Ministers in Ireland have welcomed he signing into law of the Road Traffic and Roads Act 2023 to help make its roads safer and support the roll out of improved public transport
This Act is a wide-ranging and significant piece of legislation that delivers on key commitments in the Programme for Government and reflects the many new ways people are choosing to travel today. One clear example is the use of e-scooters and e-bikes which are now commonplace, when a few years ago these modes of transport did not exist.
This Act will modernise and future-proof Ireland’s regulatory system to ensure that we can adapt to new technologies as they continue to emerge. Critically, it will improve road safety for everyone by balancing the uptake of the new forms of mobility with the needs and safety of other road users like pedestrians or pedal-bikers.
One of the most significant provisions in the Act is the resolution of legal barriers to e-scooters. E-scooters, while a regular part of our streetscape, are not yet legal to use on public roads. This Act introduces a new class of vehicle called Personal Powered Transporters (PPTs). Regulations can now be commenced to classify e-scooters as PPTs, allowing the Minister to specify appropriate power, speed and weight values, along with other technical and usage requirements for e-scooters. Until the regulations are in place, e-scooters will remain illegal for use on public roads. Once the regulations are in place, those that do not comply with them will be illegal to be used on public roads.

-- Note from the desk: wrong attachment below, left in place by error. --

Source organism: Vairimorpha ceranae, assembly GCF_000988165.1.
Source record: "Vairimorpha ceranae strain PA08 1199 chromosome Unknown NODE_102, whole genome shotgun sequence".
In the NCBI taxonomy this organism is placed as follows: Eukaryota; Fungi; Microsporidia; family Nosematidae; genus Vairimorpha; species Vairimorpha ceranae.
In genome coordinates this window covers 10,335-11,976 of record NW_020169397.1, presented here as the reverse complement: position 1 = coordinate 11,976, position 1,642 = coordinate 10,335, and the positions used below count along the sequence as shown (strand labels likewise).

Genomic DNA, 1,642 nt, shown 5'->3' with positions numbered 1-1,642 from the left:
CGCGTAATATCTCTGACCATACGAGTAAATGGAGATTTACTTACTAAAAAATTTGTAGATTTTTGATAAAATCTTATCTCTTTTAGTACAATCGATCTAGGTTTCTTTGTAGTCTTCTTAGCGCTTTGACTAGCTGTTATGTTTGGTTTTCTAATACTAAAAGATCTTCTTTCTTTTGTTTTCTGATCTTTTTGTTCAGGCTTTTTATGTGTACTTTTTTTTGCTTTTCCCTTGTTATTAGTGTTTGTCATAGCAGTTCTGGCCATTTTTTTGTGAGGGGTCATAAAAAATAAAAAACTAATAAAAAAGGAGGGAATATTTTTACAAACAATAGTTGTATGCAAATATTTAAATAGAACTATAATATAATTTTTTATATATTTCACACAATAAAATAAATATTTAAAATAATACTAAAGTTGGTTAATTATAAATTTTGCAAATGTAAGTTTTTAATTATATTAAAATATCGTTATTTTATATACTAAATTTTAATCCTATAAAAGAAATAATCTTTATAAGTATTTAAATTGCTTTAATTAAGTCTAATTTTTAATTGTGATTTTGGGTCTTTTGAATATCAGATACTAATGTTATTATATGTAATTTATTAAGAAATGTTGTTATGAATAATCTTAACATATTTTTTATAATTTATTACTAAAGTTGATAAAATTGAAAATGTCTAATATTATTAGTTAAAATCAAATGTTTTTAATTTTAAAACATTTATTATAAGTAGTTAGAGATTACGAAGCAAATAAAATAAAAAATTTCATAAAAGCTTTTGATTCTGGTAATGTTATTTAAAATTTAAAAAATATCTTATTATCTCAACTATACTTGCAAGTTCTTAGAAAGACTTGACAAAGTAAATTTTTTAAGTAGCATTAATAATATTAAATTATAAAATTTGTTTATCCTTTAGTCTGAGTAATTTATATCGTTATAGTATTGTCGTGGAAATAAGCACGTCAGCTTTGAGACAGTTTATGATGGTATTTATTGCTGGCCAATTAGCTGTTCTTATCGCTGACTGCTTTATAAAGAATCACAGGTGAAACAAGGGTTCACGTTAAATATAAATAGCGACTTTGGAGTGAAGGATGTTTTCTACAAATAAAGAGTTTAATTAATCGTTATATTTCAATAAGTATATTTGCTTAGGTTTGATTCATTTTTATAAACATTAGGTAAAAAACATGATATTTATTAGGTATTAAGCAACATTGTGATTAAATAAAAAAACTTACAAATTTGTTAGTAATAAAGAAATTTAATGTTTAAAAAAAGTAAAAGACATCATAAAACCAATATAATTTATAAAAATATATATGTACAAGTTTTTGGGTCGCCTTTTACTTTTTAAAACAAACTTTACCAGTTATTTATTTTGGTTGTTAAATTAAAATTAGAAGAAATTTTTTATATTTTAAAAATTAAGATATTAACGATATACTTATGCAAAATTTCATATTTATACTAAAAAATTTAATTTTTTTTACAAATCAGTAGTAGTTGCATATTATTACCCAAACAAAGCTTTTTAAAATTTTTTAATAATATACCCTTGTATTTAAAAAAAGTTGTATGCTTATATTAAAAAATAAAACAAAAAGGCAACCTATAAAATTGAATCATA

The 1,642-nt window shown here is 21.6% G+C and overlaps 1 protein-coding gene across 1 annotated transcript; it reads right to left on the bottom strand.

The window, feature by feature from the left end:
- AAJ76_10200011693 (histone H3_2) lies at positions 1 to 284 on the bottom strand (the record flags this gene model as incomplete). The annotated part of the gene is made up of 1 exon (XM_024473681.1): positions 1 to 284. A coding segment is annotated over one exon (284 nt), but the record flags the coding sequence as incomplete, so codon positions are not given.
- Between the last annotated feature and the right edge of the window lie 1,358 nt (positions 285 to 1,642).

The technical e-scooter regulations must, under EU law, be notified to the European Commission for review, to ensure that they comply with Single Market rules before they come into effect (this is known as the “TRIS” process). This process takes a minimum of 12 weeks. When the TRIS process is successfully concluded, the regulations can be introduced. This will likely be in Q4 of 2023. Compliant e-scooters may then be used on public roads.
The Act will also put e-bikes on a legal footing. E-bikes with a maximum power output of 250W and a motor cut-off speed of 25km/hr will be treated as bicycles under Irish law. E-bikes that can go faster than 25km/hr or have a power output greater than 250W, and those that can operate without pedalling will now be classified as an e-moped. Under the new categorisation, e-mopeds will be seen as motorised vehicles which will require a licence, registration, tax and insurance to be used on Irish roads.
The new rules for e-mopeds will come into effect once the administrative arrangements for registration, driver testing, driver licensing and taxation are in place, which is expected to be in Q1 2024. Owners of e-mopeds will not need to make any changes yet and can continue to legally use their e-moped like a pedal cycle or e-bike until then.